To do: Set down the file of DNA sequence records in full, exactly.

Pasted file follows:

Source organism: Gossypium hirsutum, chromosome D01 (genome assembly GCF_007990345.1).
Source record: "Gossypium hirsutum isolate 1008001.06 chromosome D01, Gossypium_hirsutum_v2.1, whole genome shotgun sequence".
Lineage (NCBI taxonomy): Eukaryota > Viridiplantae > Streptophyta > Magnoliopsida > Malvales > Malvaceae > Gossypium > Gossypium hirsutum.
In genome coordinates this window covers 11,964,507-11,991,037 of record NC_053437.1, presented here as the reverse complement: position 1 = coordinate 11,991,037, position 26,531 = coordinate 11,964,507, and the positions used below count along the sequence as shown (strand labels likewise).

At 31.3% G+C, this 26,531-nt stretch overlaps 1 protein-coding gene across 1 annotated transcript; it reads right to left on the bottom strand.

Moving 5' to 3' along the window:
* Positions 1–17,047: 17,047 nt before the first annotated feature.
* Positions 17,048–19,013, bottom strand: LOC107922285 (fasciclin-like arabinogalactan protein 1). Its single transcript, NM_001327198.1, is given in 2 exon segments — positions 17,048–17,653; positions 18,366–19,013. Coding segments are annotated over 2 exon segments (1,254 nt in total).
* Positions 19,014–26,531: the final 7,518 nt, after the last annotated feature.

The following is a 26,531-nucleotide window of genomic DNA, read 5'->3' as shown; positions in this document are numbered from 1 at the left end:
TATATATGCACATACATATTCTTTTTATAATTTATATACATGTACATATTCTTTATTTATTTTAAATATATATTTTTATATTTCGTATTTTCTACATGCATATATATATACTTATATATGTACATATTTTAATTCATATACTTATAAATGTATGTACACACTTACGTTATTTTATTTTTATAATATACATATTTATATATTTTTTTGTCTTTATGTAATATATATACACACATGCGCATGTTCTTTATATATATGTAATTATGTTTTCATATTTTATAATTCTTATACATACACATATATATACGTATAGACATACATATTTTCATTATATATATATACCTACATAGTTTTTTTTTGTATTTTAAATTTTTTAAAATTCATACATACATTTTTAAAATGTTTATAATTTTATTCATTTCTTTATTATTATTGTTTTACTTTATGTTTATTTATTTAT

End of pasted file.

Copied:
Source organism: Gossypium hirsutum, chromosome D01 (genome assembly GCF_007990345.1).
Source record: "Gossypium hirsutum isolate 1008001.06 chromosome D01, Gossypium_hirsutum_v2.1, whole genome shotgun sequence".
Lineage (NCBI taxonomy): Eukaryota > Viridiplantae > Streptophyta > Magnoliopsida > Malvales > Malvaceae > Gossypium > Gossypium hirsutum.
In genome coordinates this window covers 11,964,507-11,991,037 of record NC_053437.1, presented here as the reverse complement: position 1 = coordinate 11,991,037, position 26,531 = coordinate 11,964,507, and the positions used below count along the sequence as shown (strand labels likewise).

At 31.3% G+C, this 26,531-nt stretch overlaps 1 protein-coding gene across 1 annotated transcript; it reads right to left on the bottom strand.

Moving 5' to 3' along the window:
* Positions 1–17,047: 17,047 nt before the first annotated feature.
* Positions 17,048–19,013, bottom strand: LOC107922285 (fasciclin-like arabinogalactan protein 1). Its single transcript, NM_001327198.1, is given in 2 exon segments — positions 17,048–17,653; positions 18,366–19,013. Coding segments are annotated over 2 exon segments (1,254 nt in total).
* Positions 19,014–26,531: the final 7,518 nt, after the last annotated feature.

The following is a 26,531-nucleotide window of genomic DNA, read 5'->3' as shown; positions in this document are numbered from 1 at the left end:
TATATATGCACATACATATTCTTTTTATAATTTATATACATGTACATATTCTTTATTTATTTTAAATATATATTTTTATATTTCGTATTTTCTACATGCATATATATATACTTATATATGTACATATTTTAATTCATATACTTATAAATGTATGTACACACTTACGTTATTTTATTTTTATAATATACATATTTATATATTTTTTTGTCTTTATGTAATATATATACACACATGCGCATGTTCTTTATATATATGTAATTATGTTTTCATATTTTATAATTCTTATACATACACATATATATACGTATAGACATACATATTTTCATTATATATATATACCTACATAGTTTTTTTTTGTATTTTAAATTTTTTAAAATTCATACATACATTTTTAAAATGTTTATAATTTTATTCATTTCTTTATTATTATTGTTTTACTTTATGTTTATTTATTTAT